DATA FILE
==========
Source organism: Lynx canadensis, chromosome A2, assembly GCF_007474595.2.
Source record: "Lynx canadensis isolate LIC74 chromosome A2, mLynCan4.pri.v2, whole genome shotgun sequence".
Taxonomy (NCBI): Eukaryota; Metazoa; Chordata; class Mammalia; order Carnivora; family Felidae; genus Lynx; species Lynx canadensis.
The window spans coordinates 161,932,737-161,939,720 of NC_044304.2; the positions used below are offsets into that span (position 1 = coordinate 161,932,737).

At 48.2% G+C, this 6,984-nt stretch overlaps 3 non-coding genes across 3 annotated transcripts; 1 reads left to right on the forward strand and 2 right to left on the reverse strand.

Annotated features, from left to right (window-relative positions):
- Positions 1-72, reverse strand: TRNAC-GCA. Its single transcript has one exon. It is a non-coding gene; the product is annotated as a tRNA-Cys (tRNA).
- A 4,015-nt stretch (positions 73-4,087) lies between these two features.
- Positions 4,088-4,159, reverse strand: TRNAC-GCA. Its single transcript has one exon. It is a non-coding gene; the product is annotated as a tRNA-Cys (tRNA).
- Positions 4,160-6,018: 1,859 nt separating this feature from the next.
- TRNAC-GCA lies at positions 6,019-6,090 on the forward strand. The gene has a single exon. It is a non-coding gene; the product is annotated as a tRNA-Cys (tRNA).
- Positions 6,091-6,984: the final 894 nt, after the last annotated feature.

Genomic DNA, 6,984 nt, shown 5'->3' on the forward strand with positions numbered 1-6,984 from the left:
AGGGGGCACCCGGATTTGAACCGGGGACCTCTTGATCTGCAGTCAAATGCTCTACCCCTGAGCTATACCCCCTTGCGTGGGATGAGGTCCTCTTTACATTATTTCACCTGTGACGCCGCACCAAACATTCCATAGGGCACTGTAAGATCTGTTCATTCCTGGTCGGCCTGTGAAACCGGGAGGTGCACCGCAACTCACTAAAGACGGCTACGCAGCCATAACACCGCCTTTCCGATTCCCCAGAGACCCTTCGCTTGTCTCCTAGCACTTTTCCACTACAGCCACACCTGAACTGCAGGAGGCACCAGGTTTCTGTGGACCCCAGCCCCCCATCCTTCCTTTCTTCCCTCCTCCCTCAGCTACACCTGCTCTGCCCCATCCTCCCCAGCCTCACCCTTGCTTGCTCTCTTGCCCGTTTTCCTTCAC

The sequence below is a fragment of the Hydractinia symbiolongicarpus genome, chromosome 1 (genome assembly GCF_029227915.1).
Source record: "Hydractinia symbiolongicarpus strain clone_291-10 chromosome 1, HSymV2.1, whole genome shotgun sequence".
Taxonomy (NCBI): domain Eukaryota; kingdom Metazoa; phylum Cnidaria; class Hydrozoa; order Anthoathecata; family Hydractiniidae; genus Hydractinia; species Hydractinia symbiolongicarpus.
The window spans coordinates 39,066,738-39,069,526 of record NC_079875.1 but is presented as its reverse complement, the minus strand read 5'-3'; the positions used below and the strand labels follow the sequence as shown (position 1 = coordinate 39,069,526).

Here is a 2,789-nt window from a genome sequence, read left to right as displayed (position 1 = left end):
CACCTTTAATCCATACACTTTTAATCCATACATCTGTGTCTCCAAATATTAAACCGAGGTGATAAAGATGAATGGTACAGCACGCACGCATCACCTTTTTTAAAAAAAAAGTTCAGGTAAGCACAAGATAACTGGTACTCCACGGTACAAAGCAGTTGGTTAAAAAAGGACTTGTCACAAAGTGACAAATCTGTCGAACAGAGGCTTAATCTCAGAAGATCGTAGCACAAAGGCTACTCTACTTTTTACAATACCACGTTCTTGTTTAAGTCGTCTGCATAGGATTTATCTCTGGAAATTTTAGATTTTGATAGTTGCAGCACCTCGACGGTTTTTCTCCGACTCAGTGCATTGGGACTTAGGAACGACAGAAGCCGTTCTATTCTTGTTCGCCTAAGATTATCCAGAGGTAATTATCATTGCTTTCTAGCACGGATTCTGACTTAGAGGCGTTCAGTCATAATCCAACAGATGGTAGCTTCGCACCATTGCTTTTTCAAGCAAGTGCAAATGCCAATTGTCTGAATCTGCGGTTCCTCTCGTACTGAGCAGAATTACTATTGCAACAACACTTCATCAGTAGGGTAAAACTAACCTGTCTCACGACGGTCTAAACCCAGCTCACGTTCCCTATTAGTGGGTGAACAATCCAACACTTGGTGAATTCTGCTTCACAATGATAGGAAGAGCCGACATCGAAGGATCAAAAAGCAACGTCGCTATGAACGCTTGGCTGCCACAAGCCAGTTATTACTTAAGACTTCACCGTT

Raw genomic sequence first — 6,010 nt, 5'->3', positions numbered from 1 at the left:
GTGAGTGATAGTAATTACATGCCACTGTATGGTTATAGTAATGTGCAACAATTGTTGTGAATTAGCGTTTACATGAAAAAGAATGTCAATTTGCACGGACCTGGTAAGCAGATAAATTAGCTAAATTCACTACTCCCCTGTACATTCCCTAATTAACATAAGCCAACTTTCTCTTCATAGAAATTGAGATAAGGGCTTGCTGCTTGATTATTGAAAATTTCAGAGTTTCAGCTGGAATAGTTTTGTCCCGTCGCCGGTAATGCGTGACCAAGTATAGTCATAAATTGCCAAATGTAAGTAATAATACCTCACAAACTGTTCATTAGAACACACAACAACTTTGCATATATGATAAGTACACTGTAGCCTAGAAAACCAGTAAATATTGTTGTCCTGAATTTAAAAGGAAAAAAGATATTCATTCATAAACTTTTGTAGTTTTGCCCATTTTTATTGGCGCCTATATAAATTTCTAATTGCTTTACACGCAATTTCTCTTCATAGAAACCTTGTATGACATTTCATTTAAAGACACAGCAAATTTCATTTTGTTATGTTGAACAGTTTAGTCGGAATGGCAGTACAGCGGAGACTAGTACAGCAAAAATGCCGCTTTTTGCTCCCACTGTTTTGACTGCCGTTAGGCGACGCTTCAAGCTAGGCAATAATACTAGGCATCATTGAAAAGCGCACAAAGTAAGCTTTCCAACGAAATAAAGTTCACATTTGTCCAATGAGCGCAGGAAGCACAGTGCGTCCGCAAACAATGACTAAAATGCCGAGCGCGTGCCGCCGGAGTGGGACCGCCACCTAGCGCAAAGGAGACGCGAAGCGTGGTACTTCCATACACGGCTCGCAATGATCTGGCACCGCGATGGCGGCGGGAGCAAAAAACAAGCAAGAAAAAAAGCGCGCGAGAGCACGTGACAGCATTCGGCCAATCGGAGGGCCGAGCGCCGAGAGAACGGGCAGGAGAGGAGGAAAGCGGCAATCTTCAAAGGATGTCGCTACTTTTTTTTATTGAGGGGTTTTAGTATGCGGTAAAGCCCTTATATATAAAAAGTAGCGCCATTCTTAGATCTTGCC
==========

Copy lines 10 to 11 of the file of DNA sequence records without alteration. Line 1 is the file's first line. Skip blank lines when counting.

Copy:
- Positions 4,160-6,018: 1,859 nt separating this feature from the next.
- TRNAC-GCA lies at positions 6,019-6,090 on the forward strand. The gene has a single exon. It is a non-coding gene; the product is annotated as a tRNA-Cys (tRNA).